One question I continue to explore, as both a researcher and a resident of this community, is how to engage people in meaningful conversations about the complex systems in which we live. How do we give voice to these stories of multi-scale socio-ecological impacts and stresses in the words of people who have experienced these changes? In what ways can we most effectively communicate across multi-levels of governance to inspire long-term institutional innovation and change? And how do we learn from these experiences, and thereby prevent the tendency to apply short-term “quick fix” solutions to complex socio-ecological dilemmas?
These types of questions have been a preoccupation of mine for some time. Prior to living in Tofino, I lived in Nova Scotia and worked with fishermen to design a community-based fisheries allocation plan in response to the Northern Cod fisheries closures in 1994.
In my experience, engaging in systemic social change requires an initial period of collective-action leading to resistance, followed by a rapid period of re-organization leading to institutional innovation.
This observation was confirmed in my doctoral research on the evolution of co-management in the Nova Scotia snow crab fishery . In my research I discovered that when changing circumstances permitted a new bridging-dialogue to emerge and for “lifeworlds” to mix and collide, surprising opportunities for innovation and multi-level collaboration were created. However, the initial adoption of institutional innovations, such as co-management agreements, might not necessarily shift deeply rooted institutional norms if the original motivation for collective action diminishes or changes over time.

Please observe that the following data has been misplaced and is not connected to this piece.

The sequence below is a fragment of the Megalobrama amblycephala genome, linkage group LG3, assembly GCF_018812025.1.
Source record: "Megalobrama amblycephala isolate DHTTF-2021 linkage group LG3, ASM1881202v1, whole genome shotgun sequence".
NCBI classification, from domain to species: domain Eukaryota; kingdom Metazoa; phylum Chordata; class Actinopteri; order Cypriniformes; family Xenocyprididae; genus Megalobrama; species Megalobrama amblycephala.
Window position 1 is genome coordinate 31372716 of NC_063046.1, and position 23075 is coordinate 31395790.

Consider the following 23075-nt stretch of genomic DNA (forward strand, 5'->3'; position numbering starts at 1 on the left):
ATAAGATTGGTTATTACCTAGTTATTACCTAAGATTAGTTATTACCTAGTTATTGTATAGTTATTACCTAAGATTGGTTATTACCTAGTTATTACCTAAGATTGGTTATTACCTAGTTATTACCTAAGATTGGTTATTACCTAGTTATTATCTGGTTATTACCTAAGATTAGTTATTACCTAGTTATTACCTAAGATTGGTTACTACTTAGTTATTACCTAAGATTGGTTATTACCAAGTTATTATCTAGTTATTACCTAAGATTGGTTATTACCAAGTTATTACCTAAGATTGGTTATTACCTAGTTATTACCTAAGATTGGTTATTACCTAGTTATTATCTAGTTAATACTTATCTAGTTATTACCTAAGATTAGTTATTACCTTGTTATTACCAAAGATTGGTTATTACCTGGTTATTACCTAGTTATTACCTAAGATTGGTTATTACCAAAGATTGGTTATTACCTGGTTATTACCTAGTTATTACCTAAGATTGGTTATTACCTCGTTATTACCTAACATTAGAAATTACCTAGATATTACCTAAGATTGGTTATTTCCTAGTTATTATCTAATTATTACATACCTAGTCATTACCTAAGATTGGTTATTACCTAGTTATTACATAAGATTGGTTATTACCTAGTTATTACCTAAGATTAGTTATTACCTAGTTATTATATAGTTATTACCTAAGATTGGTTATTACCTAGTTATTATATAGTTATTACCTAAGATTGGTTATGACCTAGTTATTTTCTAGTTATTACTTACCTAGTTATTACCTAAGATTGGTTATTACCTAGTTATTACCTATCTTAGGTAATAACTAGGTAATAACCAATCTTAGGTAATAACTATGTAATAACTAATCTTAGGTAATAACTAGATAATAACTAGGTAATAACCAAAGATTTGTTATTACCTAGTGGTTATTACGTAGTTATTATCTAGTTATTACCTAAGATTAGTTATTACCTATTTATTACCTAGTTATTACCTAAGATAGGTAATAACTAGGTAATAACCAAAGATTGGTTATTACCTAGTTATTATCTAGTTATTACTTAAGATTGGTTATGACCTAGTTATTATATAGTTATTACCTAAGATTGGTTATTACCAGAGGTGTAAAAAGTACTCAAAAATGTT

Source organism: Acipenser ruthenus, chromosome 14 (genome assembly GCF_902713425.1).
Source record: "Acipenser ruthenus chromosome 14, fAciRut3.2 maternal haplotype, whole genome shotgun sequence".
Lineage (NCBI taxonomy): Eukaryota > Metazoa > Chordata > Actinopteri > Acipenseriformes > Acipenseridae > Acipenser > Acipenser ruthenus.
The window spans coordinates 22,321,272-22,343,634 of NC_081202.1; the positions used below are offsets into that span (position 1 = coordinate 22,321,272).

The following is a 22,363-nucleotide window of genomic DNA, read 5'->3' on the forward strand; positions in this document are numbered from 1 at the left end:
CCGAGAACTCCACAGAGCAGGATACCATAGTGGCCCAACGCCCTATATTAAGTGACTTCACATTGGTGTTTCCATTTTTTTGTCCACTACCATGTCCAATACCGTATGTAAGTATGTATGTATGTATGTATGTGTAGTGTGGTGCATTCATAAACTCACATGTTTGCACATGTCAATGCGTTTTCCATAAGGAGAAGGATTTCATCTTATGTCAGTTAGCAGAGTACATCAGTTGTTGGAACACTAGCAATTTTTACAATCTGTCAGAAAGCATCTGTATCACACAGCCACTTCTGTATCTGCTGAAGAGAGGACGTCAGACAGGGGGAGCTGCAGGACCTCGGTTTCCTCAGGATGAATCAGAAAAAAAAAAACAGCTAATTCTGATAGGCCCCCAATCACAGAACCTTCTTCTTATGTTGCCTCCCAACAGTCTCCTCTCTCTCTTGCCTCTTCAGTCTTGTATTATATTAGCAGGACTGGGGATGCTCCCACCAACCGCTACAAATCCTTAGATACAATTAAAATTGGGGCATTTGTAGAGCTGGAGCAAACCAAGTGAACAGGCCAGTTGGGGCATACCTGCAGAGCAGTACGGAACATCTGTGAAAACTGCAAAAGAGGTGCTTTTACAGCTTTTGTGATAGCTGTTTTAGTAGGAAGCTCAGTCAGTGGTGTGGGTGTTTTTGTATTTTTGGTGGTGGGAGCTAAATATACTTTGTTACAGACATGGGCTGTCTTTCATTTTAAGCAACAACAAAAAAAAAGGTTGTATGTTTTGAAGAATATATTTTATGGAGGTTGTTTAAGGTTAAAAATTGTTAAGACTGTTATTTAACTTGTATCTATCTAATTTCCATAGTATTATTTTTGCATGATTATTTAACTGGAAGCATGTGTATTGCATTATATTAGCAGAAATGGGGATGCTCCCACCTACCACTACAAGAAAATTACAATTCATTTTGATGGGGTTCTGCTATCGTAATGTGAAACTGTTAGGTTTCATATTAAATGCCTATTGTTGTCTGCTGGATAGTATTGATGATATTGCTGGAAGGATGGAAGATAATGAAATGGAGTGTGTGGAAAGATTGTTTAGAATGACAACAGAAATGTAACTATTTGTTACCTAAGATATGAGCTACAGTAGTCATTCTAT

The cycles of collective action, resistance, re-organization and innovation I observed and experienced in Nova Scotia throughout the mid-to-late 1990’s, appear to be consistent with the evolution of forestry and fishery co-management institutional arrangements in Clayoquot Sound, over a similar period in time. However, as these socio-ecological systems continue to change, particularly as salmon populations continue to decline, the initial conditions for collective action are also changing. Many fishermen who fought for policy change in the resistance phase have lost their employment opportunity in the local commercial fishing industry. Furthermore, several phases of government initiated salmon license buy-back programs in the late 1990’s and early 2000’s have resulted in a dramatic re-organization of labour, significantly reducing the number of independent owner operator fishing businesses on the west coast.